<p>I don’t think my toilet has one of those economy flush things that are all the rage in your upmarket mansions or areas where water is a precious commodity. Nevertheless, it is incredibly, unbelievably, remarkably rubbish at dispensing slowly more than a cup or two of water no matter how hard you press the handle. Perhaps it does have an economy setting; I fail to see how it is economical for me to flush the damn thing five times in a row as I watch the single piece of loo roll perform some kind of impressive canoe-rolling manoeuvre before bobbing up and surfacing once more.</p>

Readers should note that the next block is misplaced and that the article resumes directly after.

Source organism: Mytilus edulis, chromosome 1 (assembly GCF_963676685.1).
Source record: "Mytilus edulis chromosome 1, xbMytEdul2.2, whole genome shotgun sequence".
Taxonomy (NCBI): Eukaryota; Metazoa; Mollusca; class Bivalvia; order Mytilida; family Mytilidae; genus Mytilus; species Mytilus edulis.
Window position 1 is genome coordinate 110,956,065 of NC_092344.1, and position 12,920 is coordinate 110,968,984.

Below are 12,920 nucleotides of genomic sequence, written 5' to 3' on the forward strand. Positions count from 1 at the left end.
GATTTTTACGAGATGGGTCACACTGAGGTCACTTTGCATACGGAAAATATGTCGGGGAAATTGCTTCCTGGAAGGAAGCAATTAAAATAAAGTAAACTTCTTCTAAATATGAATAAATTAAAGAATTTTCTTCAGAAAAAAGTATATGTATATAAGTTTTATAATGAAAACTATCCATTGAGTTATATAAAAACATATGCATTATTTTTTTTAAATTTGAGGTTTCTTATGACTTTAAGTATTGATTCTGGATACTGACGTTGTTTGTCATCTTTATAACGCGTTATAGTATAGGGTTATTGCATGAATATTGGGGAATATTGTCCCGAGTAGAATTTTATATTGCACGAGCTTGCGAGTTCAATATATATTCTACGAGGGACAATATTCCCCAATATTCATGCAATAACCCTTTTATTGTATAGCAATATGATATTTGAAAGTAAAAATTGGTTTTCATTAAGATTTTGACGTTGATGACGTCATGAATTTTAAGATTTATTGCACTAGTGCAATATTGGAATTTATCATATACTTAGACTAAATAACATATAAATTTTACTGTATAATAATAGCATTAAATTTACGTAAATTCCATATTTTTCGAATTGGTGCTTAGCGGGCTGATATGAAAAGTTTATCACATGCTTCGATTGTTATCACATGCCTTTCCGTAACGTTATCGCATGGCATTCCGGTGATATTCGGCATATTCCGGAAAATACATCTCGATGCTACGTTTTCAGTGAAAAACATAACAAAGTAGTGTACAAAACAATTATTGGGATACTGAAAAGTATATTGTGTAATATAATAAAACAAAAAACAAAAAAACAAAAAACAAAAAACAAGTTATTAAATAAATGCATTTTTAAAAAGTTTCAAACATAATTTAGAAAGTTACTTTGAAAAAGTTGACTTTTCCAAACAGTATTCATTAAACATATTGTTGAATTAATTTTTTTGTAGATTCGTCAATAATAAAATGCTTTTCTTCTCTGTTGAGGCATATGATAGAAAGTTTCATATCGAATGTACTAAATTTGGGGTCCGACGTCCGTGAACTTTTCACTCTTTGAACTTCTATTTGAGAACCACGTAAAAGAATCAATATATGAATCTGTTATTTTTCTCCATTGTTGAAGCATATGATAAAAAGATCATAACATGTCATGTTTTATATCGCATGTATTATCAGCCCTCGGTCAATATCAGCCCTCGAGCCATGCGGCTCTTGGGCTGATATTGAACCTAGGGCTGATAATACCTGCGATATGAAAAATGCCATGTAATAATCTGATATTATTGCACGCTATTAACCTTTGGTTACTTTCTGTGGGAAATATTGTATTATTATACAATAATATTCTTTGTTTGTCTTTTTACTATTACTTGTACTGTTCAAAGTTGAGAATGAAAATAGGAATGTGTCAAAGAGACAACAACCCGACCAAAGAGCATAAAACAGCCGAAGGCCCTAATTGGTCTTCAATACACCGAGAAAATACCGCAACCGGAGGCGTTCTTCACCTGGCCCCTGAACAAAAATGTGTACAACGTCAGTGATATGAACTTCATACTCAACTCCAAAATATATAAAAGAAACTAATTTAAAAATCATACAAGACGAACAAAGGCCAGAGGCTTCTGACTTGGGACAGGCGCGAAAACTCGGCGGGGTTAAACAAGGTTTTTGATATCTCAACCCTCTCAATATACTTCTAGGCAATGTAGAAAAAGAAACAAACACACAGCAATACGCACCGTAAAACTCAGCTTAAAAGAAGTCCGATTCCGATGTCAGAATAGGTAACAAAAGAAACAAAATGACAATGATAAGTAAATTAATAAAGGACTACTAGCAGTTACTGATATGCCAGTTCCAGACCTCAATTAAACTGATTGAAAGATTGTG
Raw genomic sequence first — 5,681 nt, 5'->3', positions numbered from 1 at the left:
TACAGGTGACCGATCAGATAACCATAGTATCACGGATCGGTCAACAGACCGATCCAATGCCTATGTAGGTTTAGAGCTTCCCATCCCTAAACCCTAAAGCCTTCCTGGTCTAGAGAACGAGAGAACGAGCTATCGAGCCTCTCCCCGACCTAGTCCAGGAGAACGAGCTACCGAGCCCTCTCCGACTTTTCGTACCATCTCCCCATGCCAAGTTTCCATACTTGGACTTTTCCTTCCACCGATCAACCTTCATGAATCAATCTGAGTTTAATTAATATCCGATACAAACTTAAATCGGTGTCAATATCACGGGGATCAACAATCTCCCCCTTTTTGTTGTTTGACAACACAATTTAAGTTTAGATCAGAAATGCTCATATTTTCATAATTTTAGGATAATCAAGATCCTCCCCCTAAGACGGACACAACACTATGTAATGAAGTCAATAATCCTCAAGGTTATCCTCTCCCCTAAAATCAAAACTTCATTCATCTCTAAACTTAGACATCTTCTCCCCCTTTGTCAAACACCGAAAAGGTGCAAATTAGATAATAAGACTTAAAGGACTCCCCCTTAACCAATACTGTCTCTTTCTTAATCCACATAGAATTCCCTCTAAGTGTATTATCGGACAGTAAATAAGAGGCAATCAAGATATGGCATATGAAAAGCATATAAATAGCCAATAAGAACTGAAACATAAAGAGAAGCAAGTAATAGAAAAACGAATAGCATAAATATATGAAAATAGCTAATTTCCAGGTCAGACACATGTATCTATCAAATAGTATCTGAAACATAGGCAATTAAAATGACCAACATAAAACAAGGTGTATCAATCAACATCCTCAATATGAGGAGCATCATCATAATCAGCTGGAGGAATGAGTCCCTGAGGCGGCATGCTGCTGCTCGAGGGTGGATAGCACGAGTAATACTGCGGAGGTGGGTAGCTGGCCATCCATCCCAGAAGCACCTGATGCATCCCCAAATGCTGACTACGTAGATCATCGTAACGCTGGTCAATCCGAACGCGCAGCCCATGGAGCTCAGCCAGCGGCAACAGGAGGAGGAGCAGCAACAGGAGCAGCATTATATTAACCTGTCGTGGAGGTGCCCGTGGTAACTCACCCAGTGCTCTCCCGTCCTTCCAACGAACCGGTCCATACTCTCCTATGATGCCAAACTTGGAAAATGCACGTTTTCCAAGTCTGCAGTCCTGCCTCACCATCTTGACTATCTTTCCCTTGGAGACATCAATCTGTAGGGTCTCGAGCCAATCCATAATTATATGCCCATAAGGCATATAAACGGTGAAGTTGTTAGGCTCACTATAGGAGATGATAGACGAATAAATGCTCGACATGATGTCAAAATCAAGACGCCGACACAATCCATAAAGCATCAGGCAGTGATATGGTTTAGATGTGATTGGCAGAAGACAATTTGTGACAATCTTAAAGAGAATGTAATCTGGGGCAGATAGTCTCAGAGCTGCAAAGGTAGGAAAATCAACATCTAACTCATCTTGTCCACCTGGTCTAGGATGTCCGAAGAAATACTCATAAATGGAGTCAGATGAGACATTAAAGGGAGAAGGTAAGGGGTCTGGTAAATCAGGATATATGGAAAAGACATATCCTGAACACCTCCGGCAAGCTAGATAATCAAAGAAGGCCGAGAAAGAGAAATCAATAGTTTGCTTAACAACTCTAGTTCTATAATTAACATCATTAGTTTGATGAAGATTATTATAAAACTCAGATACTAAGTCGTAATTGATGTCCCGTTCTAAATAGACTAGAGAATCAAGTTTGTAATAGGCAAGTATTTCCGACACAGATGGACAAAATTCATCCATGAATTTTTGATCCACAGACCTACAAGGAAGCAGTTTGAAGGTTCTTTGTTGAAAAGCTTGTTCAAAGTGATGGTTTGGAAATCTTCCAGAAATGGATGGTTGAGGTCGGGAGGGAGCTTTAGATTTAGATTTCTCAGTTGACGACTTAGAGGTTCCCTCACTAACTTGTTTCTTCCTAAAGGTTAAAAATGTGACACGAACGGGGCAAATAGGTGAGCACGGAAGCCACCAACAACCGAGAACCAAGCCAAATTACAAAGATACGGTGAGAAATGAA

<p>You can’t use the loo brush because then you end up with loo brush covered in toilet paper.</p>
<p>You can’t take the handle by surprise because then you end up with either a fractured wrist or the need to buy a new loo handle. So far we’re on our fourth loo handle and this one’s at a jaunty angle that should theoretically give it more leverage (it doesn’t) and also means you absolutely, positively have to put the toilet seat down before you can use it. My dad – when he visits – has found a way around this and I’m unwilling to put in video cameras to discover his secret lest I accidentally discover all his other secrets too.</p>
<p>And my toilet’s got a leak too. Something, somewhere is dripping. I know where it comes out – approximately anywhere but the bowl I put under the toilet to catch the drips – but I don’t know where it starts. A crack? A bad seal? A bad seal on crack who died and was inserted into the U-bend and is decomposing into cracky, sealy, blubbery juice? I just don’t know.</p>